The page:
(1997) Palgrave Macmillan

Traditionally Hellenism is seen as the uncontroversial and beneficial influence of Greece upon later culture. Drawing upon new ideas from culture and gender theory, Jennifer Wallace rethinks the nature of classical influence and finds that the relationship between the modern west and Greece is one of anxiety, fascination and resistance. Shelley’s protean and radical writing questions and illuminates the contemporary Romantic understanding of Greece. This book will appeal to students of Romantic Literature, as well as to those interested in the classical tradition.



(1997) Pickering & Chatto



(1998) co-edited with Sian GriffithMandolin/Manchester University Press

Descartes is to blame. For centuries his tag “I think therefore I am” has dominated our notion of ourselves and the world; that the mind is what counts seems to be the message of Cartesianism, the body could fend for itself.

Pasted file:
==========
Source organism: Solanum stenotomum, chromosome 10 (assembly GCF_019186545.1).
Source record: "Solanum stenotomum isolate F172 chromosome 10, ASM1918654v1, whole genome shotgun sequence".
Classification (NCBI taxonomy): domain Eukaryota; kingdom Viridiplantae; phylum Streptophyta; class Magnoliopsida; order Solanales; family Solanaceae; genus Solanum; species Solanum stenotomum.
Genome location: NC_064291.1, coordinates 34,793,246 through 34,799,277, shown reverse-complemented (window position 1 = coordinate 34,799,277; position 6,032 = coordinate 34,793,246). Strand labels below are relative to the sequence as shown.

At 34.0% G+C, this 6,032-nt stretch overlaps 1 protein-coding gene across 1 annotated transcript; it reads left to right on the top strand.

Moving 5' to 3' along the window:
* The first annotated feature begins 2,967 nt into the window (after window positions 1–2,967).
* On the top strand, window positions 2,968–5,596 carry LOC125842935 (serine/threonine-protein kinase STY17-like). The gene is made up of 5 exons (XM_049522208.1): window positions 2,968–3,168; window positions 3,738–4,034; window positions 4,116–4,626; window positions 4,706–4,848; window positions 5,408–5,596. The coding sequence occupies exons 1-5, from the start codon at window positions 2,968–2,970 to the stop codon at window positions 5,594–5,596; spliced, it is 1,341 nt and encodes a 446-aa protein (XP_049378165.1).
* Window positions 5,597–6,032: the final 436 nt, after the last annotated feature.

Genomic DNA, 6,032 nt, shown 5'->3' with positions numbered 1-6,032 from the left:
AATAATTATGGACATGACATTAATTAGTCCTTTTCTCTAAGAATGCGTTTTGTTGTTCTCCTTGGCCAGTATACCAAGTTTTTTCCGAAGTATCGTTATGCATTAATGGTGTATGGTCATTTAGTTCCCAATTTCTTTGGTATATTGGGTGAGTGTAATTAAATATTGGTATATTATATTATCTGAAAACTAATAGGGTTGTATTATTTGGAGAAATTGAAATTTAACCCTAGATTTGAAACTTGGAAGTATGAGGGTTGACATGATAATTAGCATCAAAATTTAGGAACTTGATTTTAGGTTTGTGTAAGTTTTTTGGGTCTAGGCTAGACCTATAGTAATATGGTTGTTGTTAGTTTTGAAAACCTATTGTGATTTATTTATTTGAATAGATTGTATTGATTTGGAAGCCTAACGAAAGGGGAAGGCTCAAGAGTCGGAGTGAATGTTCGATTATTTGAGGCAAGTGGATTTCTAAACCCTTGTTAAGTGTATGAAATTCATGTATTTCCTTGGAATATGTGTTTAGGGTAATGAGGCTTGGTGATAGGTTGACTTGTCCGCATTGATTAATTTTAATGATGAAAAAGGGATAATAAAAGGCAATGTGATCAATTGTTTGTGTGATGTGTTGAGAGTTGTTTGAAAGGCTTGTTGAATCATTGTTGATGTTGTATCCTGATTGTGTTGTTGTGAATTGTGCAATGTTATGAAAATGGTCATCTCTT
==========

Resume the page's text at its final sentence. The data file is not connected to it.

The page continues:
What people thought has been central to academic study, what they ate was considered marginal and insignificant. But the picture is changing. Food, after all is fundamental. Critics in English literature are beginning to theorize about the significance of food in texts, “edible ecriture” as Terry Eagleton calls it. Historians chart the relationship between what we eat and how we live. Sociologists deconstruct the family meal. Psychiatrists ponder the inexorable rise of eating disorders. Philosophers construct the moral frameworks for ethical eating; and scientists work with social scientists as killer diseases, food borne, sweep the country. This book unites scientists, social scientists and those working in the humanities in a call for food to be studied more in universities across disciplines–and for those involved in its study no longer to be marginalised.